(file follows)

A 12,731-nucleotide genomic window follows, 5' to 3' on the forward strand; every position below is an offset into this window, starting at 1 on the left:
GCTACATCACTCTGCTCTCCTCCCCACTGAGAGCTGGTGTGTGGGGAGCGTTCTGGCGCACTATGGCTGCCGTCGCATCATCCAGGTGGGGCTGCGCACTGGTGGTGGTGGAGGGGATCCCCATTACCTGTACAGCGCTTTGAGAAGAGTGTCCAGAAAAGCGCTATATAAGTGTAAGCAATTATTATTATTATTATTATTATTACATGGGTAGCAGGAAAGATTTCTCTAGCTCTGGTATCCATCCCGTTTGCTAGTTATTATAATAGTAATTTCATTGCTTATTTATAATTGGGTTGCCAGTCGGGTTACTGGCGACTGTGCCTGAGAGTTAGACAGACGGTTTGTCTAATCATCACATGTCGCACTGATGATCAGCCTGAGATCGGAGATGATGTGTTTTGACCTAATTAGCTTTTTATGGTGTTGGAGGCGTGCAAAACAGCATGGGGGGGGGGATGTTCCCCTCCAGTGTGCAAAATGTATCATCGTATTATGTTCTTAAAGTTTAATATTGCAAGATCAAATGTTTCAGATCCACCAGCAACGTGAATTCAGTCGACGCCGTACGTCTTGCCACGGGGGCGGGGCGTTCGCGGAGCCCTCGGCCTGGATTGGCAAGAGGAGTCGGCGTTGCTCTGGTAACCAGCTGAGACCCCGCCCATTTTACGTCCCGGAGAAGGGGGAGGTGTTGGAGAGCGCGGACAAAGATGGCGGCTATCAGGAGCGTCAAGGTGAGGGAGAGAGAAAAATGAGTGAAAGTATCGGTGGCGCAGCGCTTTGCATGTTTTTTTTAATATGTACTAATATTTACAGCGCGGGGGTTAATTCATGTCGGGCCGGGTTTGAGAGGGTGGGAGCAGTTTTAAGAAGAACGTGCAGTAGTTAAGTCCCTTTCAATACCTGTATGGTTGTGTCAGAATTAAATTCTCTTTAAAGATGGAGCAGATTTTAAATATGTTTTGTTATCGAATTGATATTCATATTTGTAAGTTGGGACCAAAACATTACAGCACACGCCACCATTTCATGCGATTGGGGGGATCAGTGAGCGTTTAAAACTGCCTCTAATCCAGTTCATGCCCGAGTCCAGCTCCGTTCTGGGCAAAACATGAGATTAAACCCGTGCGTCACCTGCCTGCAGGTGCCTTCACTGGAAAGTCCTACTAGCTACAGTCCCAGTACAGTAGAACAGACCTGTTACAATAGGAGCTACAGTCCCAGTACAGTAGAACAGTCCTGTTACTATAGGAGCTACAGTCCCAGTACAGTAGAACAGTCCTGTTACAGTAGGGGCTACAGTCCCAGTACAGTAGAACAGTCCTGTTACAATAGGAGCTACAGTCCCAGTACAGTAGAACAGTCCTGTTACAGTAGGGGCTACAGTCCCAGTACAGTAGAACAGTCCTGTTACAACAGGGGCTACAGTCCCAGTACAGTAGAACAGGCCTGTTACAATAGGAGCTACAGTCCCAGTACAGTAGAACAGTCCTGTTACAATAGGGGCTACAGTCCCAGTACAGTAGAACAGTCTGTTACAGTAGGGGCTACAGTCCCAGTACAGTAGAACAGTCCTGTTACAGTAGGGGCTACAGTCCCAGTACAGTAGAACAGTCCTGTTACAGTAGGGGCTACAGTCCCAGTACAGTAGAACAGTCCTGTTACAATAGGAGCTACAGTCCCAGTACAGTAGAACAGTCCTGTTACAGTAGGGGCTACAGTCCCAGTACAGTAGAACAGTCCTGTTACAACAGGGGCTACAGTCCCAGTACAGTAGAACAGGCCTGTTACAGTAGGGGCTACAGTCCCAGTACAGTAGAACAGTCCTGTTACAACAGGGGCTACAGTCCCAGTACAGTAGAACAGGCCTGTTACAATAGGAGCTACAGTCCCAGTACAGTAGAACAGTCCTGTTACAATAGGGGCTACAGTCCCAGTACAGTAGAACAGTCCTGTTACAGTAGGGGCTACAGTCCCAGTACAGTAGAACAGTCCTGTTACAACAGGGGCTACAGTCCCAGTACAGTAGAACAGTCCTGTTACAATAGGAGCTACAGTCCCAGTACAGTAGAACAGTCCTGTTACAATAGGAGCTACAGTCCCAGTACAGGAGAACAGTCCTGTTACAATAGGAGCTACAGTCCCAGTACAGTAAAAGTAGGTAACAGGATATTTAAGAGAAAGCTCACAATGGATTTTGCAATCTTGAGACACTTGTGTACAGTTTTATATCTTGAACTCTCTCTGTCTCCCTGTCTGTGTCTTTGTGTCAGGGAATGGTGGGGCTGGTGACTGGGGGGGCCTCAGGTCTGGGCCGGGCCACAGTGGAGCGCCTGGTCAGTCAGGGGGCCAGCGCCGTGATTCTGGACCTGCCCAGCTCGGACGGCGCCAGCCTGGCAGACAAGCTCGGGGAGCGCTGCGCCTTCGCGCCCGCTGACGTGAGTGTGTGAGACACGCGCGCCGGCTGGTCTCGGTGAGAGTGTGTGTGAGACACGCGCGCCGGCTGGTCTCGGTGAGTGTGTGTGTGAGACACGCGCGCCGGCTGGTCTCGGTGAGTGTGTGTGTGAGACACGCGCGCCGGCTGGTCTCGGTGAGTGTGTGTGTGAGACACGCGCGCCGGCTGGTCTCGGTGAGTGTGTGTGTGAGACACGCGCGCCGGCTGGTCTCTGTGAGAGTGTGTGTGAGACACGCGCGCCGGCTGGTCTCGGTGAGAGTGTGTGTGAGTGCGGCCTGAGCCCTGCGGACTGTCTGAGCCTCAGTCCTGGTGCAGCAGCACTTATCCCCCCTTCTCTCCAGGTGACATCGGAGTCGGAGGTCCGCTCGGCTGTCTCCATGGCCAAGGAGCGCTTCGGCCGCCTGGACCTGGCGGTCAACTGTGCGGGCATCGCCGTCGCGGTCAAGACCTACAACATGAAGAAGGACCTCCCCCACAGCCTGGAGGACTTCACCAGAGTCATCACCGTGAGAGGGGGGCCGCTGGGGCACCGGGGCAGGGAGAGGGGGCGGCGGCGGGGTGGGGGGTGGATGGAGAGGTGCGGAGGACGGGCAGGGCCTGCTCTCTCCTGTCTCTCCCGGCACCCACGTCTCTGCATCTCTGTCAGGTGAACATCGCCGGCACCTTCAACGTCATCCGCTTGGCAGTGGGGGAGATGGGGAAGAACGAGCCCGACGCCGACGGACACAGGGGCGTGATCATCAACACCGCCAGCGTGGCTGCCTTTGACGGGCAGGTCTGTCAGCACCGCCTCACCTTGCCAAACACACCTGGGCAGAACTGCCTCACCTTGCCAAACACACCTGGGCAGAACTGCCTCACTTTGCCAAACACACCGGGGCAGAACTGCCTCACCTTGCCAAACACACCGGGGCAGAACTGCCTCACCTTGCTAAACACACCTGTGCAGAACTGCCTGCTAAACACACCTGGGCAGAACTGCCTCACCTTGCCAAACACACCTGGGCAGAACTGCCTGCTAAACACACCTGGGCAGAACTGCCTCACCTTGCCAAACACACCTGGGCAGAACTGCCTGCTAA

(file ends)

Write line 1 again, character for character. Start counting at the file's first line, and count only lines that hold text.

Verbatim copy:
A 12,731-nucleotide genomic window follows, 5' to 3' on the forward strand; every position below is an offset into this window, starting at 1 on the left: